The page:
The Case Of Epperson V. Arkansas

953 WordsMay 5, 20154 Pages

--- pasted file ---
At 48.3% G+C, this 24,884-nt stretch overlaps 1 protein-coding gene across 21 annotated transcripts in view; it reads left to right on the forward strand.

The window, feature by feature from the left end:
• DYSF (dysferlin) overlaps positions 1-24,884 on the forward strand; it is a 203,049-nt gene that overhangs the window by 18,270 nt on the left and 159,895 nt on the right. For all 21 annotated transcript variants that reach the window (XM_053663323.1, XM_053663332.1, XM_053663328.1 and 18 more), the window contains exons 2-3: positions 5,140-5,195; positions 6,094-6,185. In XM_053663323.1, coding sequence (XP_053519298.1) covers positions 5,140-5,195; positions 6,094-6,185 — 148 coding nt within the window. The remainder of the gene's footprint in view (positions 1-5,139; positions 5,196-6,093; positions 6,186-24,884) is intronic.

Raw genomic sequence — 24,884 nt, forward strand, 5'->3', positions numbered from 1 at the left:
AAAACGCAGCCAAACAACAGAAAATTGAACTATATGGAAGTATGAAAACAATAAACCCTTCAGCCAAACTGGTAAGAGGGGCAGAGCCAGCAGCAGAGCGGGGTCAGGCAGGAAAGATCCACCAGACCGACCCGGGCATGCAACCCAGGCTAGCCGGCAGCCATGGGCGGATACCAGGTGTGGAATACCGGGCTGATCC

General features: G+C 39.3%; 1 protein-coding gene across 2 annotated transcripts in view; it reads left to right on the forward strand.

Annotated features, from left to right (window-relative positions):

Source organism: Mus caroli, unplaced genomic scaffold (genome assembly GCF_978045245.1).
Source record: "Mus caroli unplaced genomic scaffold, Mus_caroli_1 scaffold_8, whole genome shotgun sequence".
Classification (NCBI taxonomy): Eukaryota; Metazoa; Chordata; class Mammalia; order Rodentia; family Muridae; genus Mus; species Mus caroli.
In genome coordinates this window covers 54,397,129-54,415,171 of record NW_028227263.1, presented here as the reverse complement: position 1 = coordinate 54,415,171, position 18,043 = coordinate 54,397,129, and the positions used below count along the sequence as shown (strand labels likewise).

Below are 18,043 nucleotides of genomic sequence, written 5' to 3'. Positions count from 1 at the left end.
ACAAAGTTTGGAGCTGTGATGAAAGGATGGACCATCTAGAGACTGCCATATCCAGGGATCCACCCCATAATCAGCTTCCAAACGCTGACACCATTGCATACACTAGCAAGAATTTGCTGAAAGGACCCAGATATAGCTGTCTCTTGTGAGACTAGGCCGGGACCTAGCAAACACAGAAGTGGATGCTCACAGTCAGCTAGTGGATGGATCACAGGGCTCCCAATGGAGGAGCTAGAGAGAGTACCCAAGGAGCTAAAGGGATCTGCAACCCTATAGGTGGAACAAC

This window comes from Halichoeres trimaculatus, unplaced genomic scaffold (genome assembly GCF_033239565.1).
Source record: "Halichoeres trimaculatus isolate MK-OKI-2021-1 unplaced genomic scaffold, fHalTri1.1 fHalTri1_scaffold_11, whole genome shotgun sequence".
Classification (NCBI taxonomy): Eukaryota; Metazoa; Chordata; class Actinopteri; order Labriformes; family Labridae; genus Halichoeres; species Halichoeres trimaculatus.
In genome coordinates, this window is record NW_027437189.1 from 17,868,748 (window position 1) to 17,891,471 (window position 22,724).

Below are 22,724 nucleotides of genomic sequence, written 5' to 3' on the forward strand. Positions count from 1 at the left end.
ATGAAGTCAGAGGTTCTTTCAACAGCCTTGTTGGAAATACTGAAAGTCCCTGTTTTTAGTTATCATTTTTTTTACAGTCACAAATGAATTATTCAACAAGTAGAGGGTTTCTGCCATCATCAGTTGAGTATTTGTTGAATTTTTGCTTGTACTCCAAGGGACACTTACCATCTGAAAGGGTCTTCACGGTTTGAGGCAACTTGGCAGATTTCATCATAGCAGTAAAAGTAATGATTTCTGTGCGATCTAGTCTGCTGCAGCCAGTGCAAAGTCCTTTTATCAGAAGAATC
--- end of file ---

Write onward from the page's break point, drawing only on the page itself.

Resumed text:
In the wake of the Scopes trial in Tennessee, the State of Arkansas passed an “anti-evolution” statute in 1928, that made it illegal "to teach the theory or doctrine that mankind ascended or descended from a lower order of animals," or "to adopt or use in any such institution a textbook that teaches the doctrine or theory that mankind ascended or descended from a lower order of animal.” Forty years later, the case of Epperson v. Arkansas (1968) was argued before the Supreme Court. The case originated in 1965, when Susan Epperson was hired to teach 10th grade biology at Little Rock Central High School. The local school board had recently adopted, as a part of an approved curriculum, a new biology textbook that included a section on evolution. Immediately, Epperson recognised her dilemma; that to teach the required curriculum would put her at risk for dismissal under the “anti-evolution” statute. A suit was filed to challenge the constitutionality of the statute, and the State Chancery Court of Pulaski County ruled that the statute was unconstitutional. This ruling was overturned by the Arkansas Supreme Court in 1967. Upon appeal, the U.S. Supreme Court held that: Arkansas ' law cannot be defended as an act of religious neutrality. Arkansas did not seek to excise from the curricula of its schools and universities all discussion of the origin of man. The law 's effort was confined to an attempt to blot out a particular theory because of its supposed conflict with the Biblical
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